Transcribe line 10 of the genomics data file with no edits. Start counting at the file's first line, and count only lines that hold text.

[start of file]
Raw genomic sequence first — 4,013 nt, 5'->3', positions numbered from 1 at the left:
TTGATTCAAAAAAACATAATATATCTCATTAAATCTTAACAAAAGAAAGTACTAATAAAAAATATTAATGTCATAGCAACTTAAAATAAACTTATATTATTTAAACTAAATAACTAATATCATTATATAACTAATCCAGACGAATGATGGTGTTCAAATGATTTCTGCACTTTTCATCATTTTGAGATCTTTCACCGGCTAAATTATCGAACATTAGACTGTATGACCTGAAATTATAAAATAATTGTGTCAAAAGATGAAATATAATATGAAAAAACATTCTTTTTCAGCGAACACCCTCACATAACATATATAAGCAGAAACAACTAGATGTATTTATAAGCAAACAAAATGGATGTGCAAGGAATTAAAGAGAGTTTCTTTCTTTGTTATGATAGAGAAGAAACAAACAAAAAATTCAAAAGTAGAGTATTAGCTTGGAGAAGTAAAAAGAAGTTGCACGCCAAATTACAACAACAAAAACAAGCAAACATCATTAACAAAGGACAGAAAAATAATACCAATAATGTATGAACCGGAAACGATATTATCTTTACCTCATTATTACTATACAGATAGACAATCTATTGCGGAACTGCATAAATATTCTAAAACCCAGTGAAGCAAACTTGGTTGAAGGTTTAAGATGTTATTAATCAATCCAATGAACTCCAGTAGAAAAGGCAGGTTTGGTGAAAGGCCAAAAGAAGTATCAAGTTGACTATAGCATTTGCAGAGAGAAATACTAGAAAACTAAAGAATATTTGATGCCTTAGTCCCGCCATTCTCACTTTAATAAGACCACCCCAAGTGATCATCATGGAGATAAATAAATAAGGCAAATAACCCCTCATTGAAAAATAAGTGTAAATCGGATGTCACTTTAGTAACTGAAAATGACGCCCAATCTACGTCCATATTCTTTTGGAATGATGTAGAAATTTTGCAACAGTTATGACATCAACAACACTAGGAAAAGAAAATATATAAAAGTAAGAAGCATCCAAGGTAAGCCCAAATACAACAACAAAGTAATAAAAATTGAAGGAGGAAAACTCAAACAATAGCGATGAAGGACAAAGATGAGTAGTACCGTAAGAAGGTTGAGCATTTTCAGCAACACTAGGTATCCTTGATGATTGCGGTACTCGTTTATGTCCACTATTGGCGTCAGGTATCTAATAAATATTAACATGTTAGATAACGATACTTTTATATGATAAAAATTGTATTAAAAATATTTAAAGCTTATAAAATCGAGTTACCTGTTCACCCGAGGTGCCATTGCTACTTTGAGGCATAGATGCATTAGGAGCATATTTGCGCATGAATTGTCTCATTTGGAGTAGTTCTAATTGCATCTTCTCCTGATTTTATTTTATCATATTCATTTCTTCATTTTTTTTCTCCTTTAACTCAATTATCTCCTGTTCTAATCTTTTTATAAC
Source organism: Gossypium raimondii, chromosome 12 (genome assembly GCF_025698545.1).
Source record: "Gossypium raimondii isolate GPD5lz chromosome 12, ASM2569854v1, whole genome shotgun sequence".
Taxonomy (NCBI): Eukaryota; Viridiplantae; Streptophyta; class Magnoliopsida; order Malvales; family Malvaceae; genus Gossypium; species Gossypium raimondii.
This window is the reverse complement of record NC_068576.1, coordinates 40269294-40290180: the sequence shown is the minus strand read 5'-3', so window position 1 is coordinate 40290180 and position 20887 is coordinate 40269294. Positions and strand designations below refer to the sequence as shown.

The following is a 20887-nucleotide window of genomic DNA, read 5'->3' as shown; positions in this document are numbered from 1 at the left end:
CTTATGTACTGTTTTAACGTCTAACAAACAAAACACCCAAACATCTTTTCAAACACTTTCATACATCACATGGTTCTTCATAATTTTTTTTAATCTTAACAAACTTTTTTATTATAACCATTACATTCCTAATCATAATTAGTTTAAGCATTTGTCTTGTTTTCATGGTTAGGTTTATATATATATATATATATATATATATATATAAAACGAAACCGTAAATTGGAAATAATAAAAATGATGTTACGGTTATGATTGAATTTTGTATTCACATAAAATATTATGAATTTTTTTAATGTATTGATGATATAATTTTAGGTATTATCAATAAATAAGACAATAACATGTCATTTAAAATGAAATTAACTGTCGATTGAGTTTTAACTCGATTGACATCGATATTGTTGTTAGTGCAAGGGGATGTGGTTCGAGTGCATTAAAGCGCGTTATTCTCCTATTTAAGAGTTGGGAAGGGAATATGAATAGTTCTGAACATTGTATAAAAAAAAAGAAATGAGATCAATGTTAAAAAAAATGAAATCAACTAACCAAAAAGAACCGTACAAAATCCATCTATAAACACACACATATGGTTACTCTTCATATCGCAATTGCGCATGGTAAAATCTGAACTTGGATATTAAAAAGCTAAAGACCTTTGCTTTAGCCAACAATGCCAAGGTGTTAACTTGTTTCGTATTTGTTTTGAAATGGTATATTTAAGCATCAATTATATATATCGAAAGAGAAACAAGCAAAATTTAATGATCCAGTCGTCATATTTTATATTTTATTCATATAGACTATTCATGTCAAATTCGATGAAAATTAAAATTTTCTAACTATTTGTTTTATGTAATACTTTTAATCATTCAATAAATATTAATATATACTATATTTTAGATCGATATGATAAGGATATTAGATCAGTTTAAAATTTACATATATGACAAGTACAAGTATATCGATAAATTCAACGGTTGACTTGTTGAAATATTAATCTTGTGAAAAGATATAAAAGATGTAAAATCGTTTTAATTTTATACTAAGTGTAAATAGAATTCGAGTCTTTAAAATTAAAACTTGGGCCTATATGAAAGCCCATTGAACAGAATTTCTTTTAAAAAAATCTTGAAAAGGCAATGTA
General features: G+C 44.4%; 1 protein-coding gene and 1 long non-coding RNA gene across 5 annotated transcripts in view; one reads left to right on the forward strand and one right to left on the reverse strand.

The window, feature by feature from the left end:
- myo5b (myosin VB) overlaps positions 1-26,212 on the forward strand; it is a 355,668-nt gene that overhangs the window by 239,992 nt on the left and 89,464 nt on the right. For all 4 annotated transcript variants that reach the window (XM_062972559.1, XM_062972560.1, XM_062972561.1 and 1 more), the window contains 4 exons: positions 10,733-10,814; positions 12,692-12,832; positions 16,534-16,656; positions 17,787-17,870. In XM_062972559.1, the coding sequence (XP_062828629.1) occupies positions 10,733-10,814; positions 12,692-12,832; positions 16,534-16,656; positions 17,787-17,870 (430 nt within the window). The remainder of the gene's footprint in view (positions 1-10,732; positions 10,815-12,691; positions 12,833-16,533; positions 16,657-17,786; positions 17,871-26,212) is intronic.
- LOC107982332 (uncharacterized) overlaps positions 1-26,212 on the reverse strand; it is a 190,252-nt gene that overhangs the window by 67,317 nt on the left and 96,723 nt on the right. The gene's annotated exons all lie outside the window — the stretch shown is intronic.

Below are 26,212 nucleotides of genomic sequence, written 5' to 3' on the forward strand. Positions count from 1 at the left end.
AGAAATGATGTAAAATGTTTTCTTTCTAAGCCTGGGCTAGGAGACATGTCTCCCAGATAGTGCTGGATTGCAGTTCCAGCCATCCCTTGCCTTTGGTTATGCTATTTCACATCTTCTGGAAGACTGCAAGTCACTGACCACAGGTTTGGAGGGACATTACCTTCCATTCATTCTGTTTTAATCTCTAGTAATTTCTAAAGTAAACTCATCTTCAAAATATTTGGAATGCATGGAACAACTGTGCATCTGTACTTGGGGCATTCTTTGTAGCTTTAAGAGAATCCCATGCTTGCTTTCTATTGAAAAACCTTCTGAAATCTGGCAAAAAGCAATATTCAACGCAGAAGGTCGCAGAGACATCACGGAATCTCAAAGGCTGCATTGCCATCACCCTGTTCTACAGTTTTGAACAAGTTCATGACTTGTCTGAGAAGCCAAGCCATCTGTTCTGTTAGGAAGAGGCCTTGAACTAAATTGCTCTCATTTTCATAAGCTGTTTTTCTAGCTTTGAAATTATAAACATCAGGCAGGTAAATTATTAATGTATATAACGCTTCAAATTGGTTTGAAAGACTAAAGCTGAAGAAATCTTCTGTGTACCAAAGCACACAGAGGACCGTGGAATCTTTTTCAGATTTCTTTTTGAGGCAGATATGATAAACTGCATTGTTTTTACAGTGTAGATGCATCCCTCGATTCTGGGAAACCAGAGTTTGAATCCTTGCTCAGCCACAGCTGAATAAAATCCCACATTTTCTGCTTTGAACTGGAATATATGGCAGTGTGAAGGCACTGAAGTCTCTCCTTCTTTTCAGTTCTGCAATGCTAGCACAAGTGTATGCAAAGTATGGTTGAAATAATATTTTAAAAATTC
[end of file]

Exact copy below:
The window, feature by feature from the left end: